Thursday, 8 April 2021

International Roma Day


Today I celebrate International Roma Day., celebrating and recognising, the rich history, culture, language of their communities.International Roma Day was officially declared in 1990 in Poland, during the fourth World Romani Congress in honour of the first major international meeting of Roma representatives, 7-12 of April, 1971 in London.
My solidarity goes out to all Roma people worldwide who are still experiencing  massive inequality and huge amounts of racism,  discrimination and exclusion state sponsored  and otherwise.
Romani people have suffered  persecution throughout their history, having left Northern India/Pakisan around one thousand years ago. In the ensuring centuries they have spread across many countries across thee globe. Europe, North and South America, Russia, China and the Middle East. Some were nomadic people. Others tried to settle but were met with hostility and either abandoned their identities or became nomadic like their brothers and sisters. What remained however and strong, was that on the move or in settlements, was a tight knit community, but still faced ongoing discrimination and persecution. 
Lest not forget,that though official figures do not exactly exist, it is is estimated that between 220,000 and 500,000 Romani and Sinti,from Central Europe were killed in the 1930s and 1940s. the Nazis  killing about 25 percent of Europe's entire Roma (a.k.a. Gypsy) population, accounting for half their total population at  the time. This genocide, known in the Romani language, as Porajimas which can translate as “destruction.” It's remembered as the worst event in their peoples' history. Other Romani people in the Balkans prefer to use the term 'samudaripen,' translating as “mass killing,” but there's still no general consensus in the community regarding how to call this tragedy, sometimes even borrowing the word 'holokausto.'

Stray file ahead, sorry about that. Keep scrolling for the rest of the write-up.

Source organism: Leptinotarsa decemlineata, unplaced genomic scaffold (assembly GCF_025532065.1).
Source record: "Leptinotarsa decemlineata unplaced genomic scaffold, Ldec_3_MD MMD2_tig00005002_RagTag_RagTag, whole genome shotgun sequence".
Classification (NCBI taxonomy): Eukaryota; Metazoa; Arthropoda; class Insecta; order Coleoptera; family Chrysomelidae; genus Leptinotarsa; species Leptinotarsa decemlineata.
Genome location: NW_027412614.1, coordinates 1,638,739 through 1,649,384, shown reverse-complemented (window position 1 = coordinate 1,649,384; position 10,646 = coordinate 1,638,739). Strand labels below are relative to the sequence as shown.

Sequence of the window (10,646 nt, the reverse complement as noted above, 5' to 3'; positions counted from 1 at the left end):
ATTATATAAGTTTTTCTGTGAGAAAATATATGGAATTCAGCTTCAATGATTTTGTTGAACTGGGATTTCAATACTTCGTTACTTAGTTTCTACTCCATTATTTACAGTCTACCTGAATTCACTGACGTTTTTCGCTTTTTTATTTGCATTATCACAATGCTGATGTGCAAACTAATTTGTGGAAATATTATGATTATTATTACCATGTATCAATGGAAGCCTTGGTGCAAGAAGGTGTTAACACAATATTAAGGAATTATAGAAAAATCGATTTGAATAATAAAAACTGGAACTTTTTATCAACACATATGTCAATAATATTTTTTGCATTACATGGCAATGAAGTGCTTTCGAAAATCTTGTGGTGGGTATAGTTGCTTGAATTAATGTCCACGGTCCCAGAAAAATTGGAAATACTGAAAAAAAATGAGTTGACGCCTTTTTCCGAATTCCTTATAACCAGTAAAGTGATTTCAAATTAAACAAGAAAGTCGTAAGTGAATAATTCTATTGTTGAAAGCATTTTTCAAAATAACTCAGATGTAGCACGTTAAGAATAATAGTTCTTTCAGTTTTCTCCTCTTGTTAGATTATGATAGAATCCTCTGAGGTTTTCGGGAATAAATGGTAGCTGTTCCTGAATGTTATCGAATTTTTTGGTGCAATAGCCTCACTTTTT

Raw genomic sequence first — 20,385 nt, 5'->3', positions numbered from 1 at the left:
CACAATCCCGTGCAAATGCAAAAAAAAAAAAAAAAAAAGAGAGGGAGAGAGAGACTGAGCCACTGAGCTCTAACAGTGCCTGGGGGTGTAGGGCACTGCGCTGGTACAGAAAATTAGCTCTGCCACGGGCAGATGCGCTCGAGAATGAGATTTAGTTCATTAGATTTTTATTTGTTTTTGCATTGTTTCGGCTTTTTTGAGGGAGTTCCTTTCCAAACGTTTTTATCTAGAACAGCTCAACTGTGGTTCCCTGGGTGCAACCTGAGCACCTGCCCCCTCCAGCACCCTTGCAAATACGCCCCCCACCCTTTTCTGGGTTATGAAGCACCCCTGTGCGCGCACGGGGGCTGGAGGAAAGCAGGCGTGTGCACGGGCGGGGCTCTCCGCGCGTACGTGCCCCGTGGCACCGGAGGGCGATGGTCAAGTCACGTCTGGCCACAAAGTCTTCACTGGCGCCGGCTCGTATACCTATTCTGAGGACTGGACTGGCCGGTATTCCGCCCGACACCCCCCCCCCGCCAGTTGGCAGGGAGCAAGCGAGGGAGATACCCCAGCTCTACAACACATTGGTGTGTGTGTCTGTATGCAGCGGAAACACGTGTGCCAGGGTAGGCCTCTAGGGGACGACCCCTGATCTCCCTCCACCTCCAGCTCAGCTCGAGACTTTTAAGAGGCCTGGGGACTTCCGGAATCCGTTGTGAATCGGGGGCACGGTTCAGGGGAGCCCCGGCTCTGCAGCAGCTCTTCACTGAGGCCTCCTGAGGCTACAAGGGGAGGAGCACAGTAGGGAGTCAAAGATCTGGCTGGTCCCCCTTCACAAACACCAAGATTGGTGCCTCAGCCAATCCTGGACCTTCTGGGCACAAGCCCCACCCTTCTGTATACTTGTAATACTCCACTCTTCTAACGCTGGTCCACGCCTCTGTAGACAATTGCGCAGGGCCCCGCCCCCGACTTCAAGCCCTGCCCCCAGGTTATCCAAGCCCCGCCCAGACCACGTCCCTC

Roma persecution by the Nazi regime began in 1933 and during the 1936 Olympic Games, the Roma and Sinti were forcibly relocated to a camp on the outskirts and were not allowed to leave unless they had a job. Their property was confiscated and sold; they were never compensated. Between 1933 and 1945, more than 400,000 people were forcibly sterilised by the Nazis, including thousands of Roma and Sinti, In the late 1930s, the first deportations of Roma to concentration camps began. While the yellow star worn by the Jewish victims of the Holocaust is best known, the Roma had their own symbols, brown or black triangles, symbolising their ethnicity and their inherent ‘anti-social’ status.
Today it is important to remember that many Roma continue to suffer from systemic discrimination and violence. Discriminatory treatment and stereotyping prevents Roma from fully participating in political, social and economic life around the world. Roma experience  exclusion, violence and repression in the countries where they live. They are forced to live in conditions that are degrading to human beings. They are discriminated against in the labour market because of their ethnic identity.
 Rather than seek to address the discrimination faced by these marginalised communities, it appears the government plans to punish them further by introducing legislation which includes proposals to criminalise trespass and the act of setting up an ‘unauthorised’ encampment. The Police Powers and Protections Bill, which, seeks to implement a 2019 Conservative Party Manifesto pledge to “give the police new powers to arrest and seize the property and vehicles of trespassers who set up unauthorised encampment” and to ‘make intentional trespass a criminal offence.’ Trespass is currently governed by civil law and upgrading trespass to a criminal offence would have significant ramifications for GRT communities in particular, and must be opposed...
Aa I hope you share this day of remembrance, that continues to cast a light on the human rights issues and violations of so many, lets also show a gratitude to a beautiful community that so enriches our lives and continue to reject the negative stereotypes and bias that impacts and  keep on defending their rights and way of life.

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